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11 Marines have died in Osprey training crashes since last year

The space-age plane is cool to look at, but safety concerns continue to rise amid a rash of accidents.

Reporting | Military Industrial Complex

A V-22 Osprey crashed during a training exercise in Australia on Sunday, killing three Marines and leaving an additional five in critical condition. The accident is the third deadly crash including an Osprey since 2022.

The tragic incident has reinvigorated debate over the Osprey, which has been plagued by controversy since its prototype was first adopted during the Reagan administration. The aircraft’s unique “tiltrotor” design, which allows it to take off like a helicopter and fly like a plane, has often led to cost overruns and safety issues in its two decades in service.

“It’s probably time to retire the Osprey and look at a new tiltrotor/VTOL option for the Joint Force,” said Michael DiMino, a fellow at Defense Priorities.

“I’d never step foot in one of these things,” wrote military analyst and Air Force veteran Patrick Fox in a post on X, the social media platform formerly known as Twitter.

The cause of the crash is “under investigation,” according to a press release from the Marine Corps’s rotational force in Darwin, Australia, where the crash occurred. The V-22 was “transporting troops during a routine training exercise,” the statement noted.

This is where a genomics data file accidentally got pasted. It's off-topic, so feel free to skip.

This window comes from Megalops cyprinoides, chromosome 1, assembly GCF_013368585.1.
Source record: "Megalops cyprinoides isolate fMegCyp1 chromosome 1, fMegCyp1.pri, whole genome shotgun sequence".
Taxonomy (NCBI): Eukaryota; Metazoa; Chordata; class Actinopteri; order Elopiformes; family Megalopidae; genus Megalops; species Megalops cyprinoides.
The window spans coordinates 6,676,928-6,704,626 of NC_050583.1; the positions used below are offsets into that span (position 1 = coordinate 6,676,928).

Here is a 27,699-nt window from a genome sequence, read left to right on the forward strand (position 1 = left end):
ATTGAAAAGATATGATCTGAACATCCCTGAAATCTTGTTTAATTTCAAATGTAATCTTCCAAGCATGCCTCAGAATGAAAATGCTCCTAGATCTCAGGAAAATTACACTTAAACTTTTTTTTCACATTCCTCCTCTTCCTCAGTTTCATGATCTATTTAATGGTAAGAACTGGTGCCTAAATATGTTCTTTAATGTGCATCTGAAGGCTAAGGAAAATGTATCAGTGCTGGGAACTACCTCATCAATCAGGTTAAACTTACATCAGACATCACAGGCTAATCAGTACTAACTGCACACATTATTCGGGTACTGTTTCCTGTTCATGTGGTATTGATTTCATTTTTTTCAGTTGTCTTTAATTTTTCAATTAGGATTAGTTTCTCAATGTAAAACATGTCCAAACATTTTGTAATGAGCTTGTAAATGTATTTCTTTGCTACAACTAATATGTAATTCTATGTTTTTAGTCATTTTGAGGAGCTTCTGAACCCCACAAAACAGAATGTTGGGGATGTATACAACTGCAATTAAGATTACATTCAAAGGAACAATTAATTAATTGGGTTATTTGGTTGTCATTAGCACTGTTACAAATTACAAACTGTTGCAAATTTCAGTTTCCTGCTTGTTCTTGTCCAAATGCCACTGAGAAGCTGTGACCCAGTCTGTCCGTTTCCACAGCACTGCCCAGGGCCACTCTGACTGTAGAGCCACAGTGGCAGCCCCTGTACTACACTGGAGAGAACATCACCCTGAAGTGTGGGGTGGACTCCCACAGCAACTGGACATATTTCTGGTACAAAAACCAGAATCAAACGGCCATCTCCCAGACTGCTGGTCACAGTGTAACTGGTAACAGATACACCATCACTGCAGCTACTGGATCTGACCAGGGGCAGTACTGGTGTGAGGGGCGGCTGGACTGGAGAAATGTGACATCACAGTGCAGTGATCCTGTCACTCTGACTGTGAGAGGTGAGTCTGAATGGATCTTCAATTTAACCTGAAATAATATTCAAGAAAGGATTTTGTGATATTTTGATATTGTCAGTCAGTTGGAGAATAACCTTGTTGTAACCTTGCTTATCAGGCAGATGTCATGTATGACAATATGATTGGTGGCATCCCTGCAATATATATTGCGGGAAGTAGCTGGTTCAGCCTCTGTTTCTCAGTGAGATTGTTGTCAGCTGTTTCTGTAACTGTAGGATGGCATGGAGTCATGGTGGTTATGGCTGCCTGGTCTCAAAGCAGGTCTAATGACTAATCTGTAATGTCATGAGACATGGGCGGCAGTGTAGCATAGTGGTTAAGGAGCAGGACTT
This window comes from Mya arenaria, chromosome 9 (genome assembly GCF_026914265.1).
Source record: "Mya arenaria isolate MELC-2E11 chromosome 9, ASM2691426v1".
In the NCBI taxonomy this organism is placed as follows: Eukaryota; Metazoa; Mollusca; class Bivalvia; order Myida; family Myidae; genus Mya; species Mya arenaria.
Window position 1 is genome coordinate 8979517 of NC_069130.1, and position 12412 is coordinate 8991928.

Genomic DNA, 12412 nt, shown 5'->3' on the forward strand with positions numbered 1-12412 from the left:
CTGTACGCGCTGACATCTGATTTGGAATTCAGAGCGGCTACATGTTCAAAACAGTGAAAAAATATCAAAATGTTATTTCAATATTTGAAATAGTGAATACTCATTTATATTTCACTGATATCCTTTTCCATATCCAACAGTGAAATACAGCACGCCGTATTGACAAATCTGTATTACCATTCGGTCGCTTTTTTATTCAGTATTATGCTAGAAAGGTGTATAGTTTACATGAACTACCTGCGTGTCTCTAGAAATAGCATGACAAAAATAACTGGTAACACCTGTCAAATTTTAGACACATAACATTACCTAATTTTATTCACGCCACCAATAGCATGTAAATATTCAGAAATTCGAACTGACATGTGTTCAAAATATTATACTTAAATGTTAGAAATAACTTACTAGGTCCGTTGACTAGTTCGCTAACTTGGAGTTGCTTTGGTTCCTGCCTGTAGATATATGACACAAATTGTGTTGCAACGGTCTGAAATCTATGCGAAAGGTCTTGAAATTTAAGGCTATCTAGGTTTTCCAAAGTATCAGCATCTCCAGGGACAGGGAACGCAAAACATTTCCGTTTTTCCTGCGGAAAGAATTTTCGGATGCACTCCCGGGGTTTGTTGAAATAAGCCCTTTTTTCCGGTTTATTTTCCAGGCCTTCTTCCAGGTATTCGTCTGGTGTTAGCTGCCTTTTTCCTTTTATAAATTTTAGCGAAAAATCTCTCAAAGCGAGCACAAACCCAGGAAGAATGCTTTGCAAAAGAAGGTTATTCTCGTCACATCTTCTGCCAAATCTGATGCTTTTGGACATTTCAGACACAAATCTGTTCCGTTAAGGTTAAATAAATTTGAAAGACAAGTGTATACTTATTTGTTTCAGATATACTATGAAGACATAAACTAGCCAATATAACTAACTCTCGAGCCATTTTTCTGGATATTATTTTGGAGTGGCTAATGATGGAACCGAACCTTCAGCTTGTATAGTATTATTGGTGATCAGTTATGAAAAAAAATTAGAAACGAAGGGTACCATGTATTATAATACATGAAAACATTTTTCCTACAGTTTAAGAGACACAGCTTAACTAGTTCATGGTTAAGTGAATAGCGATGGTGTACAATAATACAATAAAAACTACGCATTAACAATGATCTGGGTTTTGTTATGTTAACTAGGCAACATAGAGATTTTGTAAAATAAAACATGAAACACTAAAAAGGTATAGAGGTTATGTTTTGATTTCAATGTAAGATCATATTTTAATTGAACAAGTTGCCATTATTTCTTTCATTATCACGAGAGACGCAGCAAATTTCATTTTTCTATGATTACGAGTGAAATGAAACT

The Air Force briefly grounded its entire Osprey fleet last year following a string of engine malfunctions that led to crashes or near misses. The Marines and Navy also grounded an “undisclosed number” of their V-22s last year while they tried to repair a component that had helped cause the malfunctions, according to Defense News.

The rash of V-22 crashes is part of a trend of increased U.S. military plane accidents in recent years. A 2020 congressional report, which found that 198 soldiers and civilians had died in crashes since 2014, argued that the increase in accidents was primarily due to weak safety oversight and a years-long drop in average flight hours for military pilots, which has left them less prepared to react to rare but potentially disastrous mechanical issues.

Flight hours have continued to decrease in the intervening years, a problem caused in part by the Pentagon’s focus on purchasing big-ticket items while skimping on maintenance costs for existing platforms.

Poor record-keeping and inventory practices have only worsened maintenance issues. As the Government Accountability Office noted in May, weapons maker Lockheed Martin has lost over 2 million spare parts for the F-35 fighter jet since 2018, further driving up the plane’s costs while also driving down flight hours. But the military continues to argue that the F-35 program is a necessary and effective replacement for America’s previous generation of fighter planes.

It should perhaps be no surprise, then, that the Pentagon has already set its sights on a shiny new tiltrotor aircraft. The Department of Defense announced last year that it would replace the Black Hawk helicopter — one of the military’s primary workhorses for moving people and cargo — with the V-280, a tiltrotor aircraft that strongly resembles the V-22. It remains to be seen whether it will finally fix the problems that have plagued the Osprey.

A V22 Osprey doing a demonstration at an air show. (shutterstock/ jathys)
Reporting | Military Industrial Complex
Chris Murphy Ben Cardin

Photo Credit: viewimage and lev radin via

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